So the Republicans continue to block Rich Cordray
refusing to confirm him to head the Consumer Financial Protection Bureau — not because they don't like Cordray but because they don't like the Consumer Financial Protection Bureau.
In fact, they dislike the very idea of consumer protection, apparently feeling that continuing to ratchet up public district in the financial system is somehow good for the country and that blocking people from having the information they need to keep from getting ripped off is somehow fair.
If they believe this (and it's clear they do), then Rich Cordray is certainly their worst nightmare, given his track record as Ohio's attorney general fighting for citizens against the predations of large corporations and financial institutions. The New York Times spotlighted his victories in winning back millions for the state.
The LA Times points out in this editorial entitled "Consumers loses as GOP moves against nominee for new consumer bureau" who really loses in this GOP obstruction.
This CNN opinion piece says:
By forcing the Senate to meet the 60-vote threshold, the GOP effectively prevented Cordray from taking control of the office. By not having a full-time director, the bureau, already approved by Congress and signed into law by Obama, can only do a limited number of things.
That whole thing about the 60-vote threshold is getting on my nerves big-time. They call it a "filibuster," but it's not a filibuster in the traditional sense, where a Senator stayed on the floor day and night reading the phone book to demonstrate how passionately he opposed something. Now if the Republicans just mumble, "We won't support that," it requires 60 votes — and they don't have to do anything.
So Cordray got 53 votes for confirmation while 45 opposed him. In a normal legislative setting, he'd be confirmed. But it seems like the arcane rules of the U.S. Senate are always shifting to benefit the Republicans.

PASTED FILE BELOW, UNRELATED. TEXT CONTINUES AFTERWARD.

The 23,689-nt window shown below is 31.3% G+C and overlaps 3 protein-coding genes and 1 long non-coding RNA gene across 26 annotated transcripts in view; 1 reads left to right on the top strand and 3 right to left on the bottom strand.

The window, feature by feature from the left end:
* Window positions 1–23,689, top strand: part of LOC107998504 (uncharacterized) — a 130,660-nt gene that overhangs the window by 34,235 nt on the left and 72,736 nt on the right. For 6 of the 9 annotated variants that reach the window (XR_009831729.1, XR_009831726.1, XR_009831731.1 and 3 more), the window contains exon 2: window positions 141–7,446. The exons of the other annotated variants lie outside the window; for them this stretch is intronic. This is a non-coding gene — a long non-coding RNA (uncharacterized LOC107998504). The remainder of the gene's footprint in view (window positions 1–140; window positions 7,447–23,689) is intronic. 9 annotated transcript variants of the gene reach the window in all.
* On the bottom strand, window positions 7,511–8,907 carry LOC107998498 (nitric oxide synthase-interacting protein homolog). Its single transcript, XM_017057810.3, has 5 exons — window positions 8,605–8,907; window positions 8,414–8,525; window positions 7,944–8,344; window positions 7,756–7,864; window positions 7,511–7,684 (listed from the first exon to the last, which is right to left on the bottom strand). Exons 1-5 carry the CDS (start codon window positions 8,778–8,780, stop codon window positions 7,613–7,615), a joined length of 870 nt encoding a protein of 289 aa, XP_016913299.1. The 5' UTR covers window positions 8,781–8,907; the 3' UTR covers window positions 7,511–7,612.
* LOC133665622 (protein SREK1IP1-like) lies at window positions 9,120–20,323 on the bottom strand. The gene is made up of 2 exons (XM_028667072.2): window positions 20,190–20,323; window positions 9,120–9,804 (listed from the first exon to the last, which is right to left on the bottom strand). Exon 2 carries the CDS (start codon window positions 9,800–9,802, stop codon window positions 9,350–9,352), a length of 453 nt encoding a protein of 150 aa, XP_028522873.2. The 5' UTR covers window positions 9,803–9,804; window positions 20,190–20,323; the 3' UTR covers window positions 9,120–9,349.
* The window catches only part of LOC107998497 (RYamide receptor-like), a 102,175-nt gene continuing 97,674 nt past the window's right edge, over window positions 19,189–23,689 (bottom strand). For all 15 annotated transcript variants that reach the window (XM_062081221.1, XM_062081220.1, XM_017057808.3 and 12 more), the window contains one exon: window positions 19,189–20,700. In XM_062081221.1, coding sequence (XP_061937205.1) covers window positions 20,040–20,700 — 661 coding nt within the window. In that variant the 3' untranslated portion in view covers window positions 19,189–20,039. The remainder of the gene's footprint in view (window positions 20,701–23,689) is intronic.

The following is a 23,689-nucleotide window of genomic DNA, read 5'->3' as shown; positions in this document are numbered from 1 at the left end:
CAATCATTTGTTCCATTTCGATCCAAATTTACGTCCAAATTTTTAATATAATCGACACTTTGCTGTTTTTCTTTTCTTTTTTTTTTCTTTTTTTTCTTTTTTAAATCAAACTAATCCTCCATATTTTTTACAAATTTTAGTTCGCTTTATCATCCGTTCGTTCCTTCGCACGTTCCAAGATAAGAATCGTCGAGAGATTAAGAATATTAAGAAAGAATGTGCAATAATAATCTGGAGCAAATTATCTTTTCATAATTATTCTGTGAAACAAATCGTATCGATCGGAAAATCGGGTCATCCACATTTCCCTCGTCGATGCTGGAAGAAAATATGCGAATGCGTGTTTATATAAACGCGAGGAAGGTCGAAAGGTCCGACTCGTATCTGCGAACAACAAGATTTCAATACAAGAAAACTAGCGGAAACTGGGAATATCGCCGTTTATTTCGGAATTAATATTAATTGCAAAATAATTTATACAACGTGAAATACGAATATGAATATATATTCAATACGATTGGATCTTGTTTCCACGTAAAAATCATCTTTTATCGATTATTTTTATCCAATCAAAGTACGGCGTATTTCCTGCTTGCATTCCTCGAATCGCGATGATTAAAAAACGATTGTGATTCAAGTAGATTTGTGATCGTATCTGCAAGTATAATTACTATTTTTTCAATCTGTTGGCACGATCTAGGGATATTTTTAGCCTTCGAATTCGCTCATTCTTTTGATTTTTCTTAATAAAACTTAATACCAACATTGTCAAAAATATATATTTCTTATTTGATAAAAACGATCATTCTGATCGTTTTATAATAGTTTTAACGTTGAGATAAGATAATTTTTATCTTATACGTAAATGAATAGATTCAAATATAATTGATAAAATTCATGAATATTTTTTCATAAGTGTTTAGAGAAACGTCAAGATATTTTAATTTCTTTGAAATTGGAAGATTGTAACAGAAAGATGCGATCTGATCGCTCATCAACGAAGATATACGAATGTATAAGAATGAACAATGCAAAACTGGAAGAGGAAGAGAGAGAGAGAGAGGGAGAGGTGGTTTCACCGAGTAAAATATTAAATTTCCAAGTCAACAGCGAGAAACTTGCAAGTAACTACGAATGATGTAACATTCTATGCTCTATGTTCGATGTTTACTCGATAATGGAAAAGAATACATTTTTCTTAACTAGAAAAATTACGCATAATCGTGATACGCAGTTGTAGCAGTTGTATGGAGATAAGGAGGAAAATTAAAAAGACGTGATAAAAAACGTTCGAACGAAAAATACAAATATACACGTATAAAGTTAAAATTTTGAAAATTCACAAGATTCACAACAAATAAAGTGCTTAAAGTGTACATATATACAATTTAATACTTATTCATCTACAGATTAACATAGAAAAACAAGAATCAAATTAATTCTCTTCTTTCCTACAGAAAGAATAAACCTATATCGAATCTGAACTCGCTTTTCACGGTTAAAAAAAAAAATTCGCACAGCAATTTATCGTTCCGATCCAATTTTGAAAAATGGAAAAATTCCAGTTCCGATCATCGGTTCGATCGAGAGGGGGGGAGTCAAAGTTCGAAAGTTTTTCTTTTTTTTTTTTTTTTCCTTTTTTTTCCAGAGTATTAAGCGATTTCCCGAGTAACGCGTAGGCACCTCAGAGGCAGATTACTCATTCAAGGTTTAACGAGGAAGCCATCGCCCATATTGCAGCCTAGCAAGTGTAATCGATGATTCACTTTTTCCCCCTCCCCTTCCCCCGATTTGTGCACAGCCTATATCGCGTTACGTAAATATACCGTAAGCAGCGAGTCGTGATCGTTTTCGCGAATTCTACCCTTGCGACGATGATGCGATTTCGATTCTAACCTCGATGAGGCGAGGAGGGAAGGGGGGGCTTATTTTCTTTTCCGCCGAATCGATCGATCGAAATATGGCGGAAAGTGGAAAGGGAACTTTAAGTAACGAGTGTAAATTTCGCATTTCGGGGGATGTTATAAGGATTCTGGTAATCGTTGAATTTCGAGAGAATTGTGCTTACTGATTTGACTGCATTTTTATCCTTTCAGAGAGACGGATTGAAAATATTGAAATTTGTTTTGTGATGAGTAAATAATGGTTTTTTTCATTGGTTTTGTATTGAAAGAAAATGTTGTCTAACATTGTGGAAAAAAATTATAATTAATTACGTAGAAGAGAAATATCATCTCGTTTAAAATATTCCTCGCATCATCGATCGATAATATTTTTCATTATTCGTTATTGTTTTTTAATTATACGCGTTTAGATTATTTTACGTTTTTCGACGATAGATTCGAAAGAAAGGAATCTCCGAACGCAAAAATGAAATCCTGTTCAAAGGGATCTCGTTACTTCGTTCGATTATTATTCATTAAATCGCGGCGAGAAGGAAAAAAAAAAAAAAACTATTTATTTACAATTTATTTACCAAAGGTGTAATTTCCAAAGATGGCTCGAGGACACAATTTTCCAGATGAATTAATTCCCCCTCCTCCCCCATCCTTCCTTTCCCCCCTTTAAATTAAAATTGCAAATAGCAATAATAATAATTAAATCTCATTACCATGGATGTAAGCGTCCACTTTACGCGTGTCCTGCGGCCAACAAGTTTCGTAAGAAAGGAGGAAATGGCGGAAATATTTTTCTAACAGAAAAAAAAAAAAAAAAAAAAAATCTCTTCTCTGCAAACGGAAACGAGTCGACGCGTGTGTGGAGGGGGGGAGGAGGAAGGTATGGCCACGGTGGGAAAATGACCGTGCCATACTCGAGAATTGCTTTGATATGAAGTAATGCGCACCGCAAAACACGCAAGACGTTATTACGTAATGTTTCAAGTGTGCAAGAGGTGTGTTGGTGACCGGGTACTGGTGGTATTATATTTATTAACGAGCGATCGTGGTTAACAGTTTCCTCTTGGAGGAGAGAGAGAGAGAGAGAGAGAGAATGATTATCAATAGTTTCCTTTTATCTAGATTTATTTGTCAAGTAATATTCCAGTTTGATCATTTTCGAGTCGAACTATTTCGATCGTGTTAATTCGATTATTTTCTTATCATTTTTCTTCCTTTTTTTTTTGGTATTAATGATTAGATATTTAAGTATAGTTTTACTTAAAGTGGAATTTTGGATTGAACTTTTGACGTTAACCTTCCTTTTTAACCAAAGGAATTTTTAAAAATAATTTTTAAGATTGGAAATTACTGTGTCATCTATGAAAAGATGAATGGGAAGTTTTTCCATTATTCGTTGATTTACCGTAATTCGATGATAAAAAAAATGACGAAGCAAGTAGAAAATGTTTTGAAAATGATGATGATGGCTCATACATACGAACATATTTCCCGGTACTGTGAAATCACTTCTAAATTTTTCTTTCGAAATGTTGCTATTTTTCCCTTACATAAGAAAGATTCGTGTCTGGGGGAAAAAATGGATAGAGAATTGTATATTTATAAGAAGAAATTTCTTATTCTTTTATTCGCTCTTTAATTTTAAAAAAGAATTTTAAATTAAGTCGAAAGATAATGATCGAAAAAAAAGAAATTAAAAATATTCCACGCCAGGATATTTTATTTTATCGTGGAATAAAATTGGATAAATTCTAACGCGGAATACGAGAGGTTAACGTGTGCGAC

Here's a real travesty: despite the eight-vote margin in favor of confirmation, Cordray remains unconfirmed and the CFPB remains without a head and no ability to function. But in 1991, a clearly unqualified and morally suspect candidate for Supreme Court — Clarence Thomas — was confirmed by the Senate by one of the closest votes ever for a Supreme Court Justice — 52 in favor, 48 opposed. (He has since also turned out to be one of the most corrupt Supreme Court Justices in recent memory, showing no inclination to recuse himself from cases involving a party his wife has lobbied for, providing a significant part of their family income, which he also lied on his federal income tax forms).
What kind of a system do we have when a mere 52 votes can confirm someone to a life-long appointment to one of the most powerful positions in the country — one from which he can't be removed even now when the full scope of his lack of ethics and respect for justice is clear — but it requires 60 votes to confirm someone for a time-limited job heading one of many federal agencies?
It's times like this I wish Democrats played dirtier. Cordray's appointment is a great one, but the Republicans are determined to destroy this legally created agency which would strengthen our economy and improve the financial security of Americans across the board by the legislative equivalent of holding their breaths and turning blue. And they're doing it to benefit their ultra-wealthy masters who bought them into office and in return are demanding the right to mislead and rip off American consumers.
Each new piece of news these days (see my previous post, for instance) seems to confirm the need to diminish or eliminate the role of money in elections.